Arbery case: Defense seeks to exclude phone calls made by McMichaels

“No good deed goes unpunished,” says Greg McMichael

The defense on Thursday asked a judge to exclude thousands of hours of jailhouse phone calls made by the father and son charged with murder in the 2020 killing of Ahmaud Arbery.

Prosecutors have made it clear they intend to use select phone calls, including one in which Greg McMichael disputes the suggestion that race may have played a role in Arbery’s death, calling it “bull****.” Arbery was Black, while the defendants, including neighbor William “Roddie” Bryan, are white.

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“You’ve heard the saying that no good deed goes unpunished?” McMichael said in a phone call to his brother.

“Yeah, that’s the shining example right there,” the brother responds.

The motion to exclude the phone calls was one of 12 argued by attorneys over the two-day hearing. Jury selection is scheduled to begin Oct. 18.

On Feb. 23, 2020, the McMichaels, in their pickup truck, pursued Arbery, who was on foot, through their Brunswick neighborhood. Bryan, who lived nearby, joined in the chase and at one point tried to block Arbery with his pickup.

Cornered, Arbery lunged at Travis McMichael, the son, who had his Remington shotgun trained on Arbery and fired three gunshots.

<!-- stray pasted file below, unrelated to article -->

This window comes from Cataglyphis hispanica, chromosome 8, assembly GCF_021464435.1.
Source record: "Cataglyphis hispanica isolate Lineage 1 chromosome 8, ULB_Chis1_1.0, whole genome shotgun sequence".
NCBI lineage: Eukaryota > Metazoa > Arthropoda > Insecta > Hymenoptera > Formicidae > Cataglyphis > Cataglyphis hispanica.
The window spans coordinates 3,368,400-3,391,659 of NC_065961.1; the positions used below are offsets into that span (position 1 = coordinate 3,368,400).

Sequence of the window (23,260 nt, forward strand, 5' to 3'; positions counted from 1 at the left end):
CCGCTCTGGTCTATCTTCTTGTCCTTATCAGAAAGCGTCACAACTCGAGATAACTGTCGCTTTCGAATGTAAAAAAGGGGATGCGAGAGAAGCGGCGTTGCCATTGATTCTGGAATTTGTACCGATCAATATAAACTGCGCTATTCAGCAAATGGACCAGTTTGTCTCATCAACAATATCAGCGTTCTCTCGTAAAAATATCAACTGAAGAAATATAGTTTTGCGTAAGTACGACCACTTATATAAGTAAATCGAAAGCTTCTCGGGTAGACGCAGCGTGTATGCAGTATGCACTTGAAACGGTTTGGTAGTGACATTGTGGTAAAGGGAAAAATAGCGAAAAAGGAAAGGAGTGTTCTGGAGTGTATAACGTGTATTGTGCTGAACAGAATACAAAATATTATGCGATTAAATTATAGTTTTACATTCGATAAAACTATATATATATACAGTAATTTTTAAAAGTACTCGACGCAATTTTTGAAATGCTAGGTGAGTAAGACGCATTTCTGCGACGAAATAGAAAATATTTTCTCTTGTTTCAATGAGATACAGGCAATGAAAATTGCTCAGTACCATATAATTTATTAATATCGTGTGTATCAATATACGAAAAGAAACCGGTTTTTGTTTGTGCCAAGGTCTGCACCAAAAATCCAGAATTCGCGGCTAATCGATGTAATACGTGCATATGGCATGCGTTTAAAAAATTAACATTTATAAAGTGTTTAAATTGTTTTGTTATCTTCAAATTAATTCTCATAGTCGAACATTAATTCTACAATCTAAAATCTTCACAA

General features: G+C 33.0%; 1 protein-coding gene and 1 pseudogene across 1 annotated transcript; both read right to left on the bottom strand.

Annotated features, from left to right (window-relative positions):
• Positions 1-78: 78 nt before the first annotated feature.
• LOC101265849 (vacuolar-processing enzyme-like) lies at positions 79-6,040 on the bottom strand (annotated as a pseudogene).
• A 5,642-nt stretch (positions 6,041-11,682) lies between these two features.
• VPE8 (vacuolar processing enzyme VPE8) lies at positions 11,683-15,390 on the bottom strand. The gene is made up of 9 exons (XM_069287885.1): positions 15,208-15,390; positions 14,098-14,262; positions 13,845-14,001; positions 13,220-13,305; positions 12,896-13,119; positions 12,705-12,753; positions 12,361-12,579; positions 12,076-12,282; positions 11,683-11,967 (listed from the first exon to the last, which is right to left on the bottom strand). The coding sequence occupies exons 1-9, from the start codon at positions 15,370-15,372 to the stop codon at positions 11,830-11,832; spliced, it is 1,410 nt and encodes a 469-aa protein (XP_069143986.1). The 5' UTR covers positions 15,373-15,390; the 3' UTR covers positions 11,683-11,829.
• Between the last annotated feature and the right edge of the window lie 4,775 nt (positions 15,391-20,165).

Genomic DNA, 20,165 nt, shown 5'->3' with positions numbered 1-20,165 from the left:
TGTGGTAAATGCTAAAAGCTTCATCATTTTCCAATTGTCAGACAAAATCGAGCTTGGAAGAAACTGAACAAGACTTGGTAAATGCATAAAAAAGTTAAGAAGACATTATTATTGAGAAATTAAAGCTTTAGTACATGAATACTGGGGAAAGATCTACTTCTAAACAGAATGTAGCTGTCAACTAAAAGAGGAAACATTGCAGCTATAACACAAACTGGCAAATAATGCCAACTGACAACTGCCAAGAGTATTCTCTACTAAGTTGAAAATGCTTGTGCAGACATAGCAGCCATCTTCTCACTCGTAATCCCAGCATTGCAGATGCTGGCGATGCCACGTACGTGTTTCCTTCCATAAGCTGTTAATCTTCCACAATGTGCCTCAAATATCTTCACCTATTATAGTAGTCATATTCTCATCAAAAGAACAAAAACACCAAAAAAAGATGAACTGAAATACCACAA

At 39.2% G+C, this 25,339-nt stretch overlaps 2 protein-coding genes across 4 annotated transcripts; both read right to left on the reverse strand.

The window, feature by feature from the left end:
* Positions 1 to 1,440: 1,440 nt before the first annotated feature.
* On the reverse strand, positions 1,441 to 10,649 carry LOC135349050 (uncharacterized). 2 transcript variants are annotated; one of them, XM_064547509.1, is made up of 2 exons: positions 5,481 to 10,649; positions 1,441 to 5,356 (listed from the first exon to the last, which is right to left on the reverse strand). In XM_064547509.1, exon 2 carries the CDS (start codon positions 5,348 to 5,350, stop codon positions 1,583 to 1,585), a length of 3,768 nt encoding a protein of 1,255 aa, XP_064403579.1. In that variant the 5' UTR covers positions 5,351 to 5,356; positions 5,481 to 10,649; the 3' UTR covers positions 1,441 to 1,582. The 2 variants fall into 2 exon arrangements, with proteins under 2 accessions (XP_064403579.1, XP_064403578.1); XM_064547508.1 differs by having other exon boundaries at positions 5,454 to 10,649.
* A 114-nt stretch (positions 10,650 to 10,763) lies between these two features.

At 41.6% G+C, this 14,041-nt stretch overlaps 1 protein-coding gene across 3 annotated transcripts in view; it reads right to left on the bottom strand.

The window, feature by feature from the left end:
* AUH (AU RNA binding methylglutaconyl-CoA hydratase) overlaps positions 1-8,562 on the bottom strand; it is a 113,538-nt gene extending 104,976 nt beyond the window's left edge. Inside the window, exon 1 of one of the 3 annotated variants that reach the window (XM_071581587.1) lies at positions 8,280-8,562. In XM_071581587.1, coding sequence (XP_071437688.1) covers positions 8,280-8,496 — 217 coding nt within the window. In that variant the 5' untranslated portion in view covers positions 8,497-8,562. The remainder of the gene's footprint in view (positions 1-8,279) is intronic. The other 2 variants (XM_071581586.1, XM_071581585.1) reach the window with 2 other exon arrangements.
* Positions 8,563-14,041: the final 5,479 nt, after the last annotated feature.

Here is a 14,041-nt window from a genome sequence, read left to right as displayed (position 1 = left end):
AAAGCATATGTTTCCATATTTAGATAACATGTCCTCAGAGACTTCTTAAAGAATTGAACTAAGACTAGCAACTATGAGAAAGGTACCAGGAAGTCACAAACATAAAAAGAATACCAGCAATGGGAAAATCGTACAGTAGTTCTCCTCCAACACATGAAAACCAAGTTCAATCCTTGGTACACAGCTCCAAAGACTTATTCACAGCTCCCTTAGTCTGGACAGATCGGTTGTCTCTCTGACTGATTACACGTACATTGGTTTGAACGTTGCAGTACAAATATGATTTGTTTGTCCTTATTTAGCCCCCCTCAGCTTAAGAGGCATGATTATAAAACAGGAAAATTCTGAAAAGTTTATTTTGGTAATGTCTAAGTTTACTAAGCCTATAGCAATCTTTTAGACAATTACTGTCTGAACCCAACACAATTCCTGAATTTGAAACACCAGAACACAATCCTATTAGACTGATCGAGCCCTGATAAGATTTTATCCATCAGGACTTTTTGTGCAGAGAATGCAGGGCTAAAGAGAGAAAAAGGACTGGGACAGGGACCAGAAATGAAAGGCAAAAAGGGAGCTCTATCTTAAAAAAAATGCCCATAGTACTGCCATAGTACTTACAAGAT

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Attorney Franklin Hogue, who represents Greg McMichael, said his client’s comment about good deeds going unpunished would be taken out of context by prosecutors.

“The state believes he is saying the good deed was killing Ahmaud Arbery, but that is not what he meant,” Hogue said. “He meant the good deed was patrolling his neighborhood and the punishment is him now being in jail charged with his death.”

Hogue argued that admitting the phone calls into evidence would violate his client’s right to due process.

“It’s not illegal activity to talk about your case with a family member,” he said.

The state countered that jail phone calls were a privilege, not a right.

Attorneys also resumed their debate over admitting Arbery’s mental health records. Superior Court Judge Timothy Walmsley says he will review them under seal to determine whether they should be used during the trial.

Attorney Jason Sheffield, representing Travis McMichael, argued Wednesday that Arbery’s mental illness “caused him to do and say and behave in very particularized ways.” Because of that, Arbery was the actual aggressor, Sheffield said, even though the McMichaels were armed and Arbery was not.

Prosecutor Linda Dunikoski questioned the quality of Arbery’s diagnosis, noting it was made by a registered nurse following a two-hour assessment.

Arbery should have an expectation of privacy about those records, even in death, Dunikoski said.

The judge was also asked to decide whether evidence of Arbery’s past run-ins with law enforcement should be admissible. The defense says the information would give jurors a better read on Arbery’s mindset. The state says the defense’s interest lies more in smearing the victim’s name and reputation.

Arbery’s mother, Wanda Cooper Jones, attended the two-day hearing. Her lawyer, Lee Merritt, told reporters Thursday that “it’s been a difficult process, a draining process for the family.”